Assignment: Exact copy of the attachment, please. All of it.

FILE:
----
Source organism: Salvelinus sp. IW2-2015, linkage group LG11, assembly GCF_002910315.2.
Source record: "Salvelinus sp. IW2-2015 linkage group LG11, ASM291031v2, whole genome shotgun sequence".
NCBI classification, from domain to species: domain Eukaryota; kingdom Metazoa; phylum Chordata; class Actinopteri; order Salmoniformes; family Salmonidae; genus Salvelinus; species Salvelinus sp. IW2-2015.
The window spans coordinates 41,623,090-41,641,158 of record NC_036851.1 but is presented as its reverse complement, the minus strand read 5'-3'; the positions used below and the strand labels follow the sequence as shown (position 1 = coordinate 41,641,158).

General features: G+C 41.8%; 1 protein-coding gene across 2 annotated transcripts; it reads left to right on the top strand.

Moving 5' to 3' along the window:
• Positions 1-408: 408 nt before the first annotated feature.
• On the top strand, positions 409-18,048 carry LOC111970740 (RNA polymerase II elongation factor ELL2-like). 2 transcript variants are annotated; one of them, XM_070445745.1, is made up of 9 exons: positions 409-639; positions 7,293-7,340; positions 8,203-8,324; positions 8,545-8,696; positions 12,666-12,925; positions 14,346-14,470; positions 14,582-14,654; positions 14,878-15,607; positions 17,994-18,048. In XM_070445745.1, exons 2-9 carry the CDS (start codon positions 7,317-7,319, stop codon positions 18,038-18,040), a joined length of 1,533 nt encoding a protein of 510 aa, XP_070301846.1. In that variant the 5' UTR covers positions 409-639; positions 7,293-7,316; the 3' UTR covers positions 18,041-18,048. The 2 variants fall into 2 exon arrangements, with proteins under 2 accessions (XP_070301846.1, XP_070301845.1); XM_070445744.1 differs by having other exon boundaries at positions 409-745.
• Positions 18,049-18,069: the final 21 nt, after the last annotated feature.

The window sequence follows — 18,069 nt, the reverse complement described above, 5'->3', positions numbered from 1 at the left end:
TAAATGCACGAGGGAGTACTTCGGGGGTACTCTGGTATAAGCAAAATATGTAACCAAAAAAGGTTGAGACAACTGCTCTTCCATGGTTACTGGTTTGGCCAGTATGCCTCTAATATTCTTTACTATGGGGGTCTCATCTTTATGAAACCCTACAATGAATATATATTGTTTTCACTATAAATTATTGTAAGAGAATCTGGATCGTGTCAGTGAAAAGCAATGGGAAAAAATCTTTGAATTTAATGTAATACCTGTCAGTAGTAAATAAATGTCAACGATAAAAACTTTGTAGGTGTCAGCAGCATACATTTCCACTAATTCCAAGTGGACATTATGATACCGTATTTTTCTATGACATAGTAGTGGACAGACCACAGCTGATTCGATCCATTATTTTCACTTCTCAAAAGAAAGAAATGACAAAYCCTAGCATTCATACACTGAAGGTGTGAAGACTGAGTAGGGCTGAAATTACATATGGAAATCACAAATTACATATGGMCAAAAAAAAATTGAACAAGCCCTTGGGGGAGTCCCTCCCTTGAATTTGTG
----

Source organism: Salvelinus sp. IW2-2015, linkage group LG11, assembly GCF_002910315.2.
Source record: "Salvelinus sp. IW2-2015 linkage group LG11, ASM291031v2, whole genome shotgun sequence".
NCBI classification, from domain to species: domain Eukaryota; kingdom Metazoa; phylum Chordata; class Actinopteri; order Salmoniformes; family Salmonidae; genus Salvelinus; species Salvelinus sp. IW2-2015.
The window spans coordinates 41,623,090-41,641,158 of record NC_036851.1 but is presented as its reverse complement, the minus strand read 5'-3'; the positions used below and the strand labels follow the sequence as shown (position 1 = coordinate 41,641,158).

General features: G+C 41.8%; 1 protein-coding gene across 2 annotated transcripts; it reads left to right on the top strand.

Moving 5' to 3' along the window:
• Positions 1-408: 408 nt before the first annotated feature.
• On the top strand, positions 409-18,048 carry LOC111970740 (RNA polymerase II elongation factor ELL2-like). 2 transcript variants are annotated; one of them, XM_070445745.1, is made up of 9 exons: positions 409-639; positions 7,293-7,340; positions 8,203-8,324; positions 8,545-8,696; positions 12,666-12,925; positions 14,346-14,470; positions 14,582-14,654; positions 14,878-15,607; positions 17,994-18,048. In XM_070445745.1, exons 2-9 carry the CDS (start codon positions 7,317-7,319, stop codon positions 18,038-18,040), a joined length of 1,533 nt encoding a protein of 510 aa, XP_070301846.1. In that variant the 5' UTR covers positions 409-639; positions 7,293-7,316; the 3' UTR covers positions 18,041-18,048. The 2 variants fall into 2 exon arrangements, with proteins under 2 accessions (XP_070301846.1, XP_070301845.1); XM_070445744.1 differs by having other exon boundaries at positions 409-745.
• Positions 18,049-18,069: the final 21 nt, after the last annotated feature.

The window sequence follows — 18,069 nt, the reverse complement described above, 5'->3', positions numbered from 1 at the left end:
TAAATGCACGAGGGAGTACTTCGGGGGTACTCTGGTATAAGCAAAATATGTAACCAAAAAAGGTTGAGACAACTGCTCTTCCATGGTTACTGGTTTGGCCAGTATGCCTCTAATATTCTTTACTATGGGGGTCTCATCTTTATGAAACCCTACAATGAATATATATTGTTTTCACTATAAATTATTGTAAGAGAATCTGGATCGTGTCAGTGAAAAGCAATGGGAAAAAATCTTTGAATTTAATGTAATACCTGTCAGTAGTAAATAAATGTCAACGATAAAAACTTTGTAGGTGTCAGCAGCATACATTTCCACTAATTCCAAGTGGACATTATGATACCGTATTTTTCTATGACATAGTAGTGGACAGACCACAGCTGATTCGATCCATTATTTTCACTTCTCAAAAGAAAGAAATGACAAAYCCTAGCATTCATACACTGAAGGTGTGAAGACTGAGTAGGGCTGAAATTACATATGGAAATCACAAATTACATATGGMCAAAAAAAAATTGAACAAGCCCTTGGGGGAGTCCCTCCCTTGAATTTGTG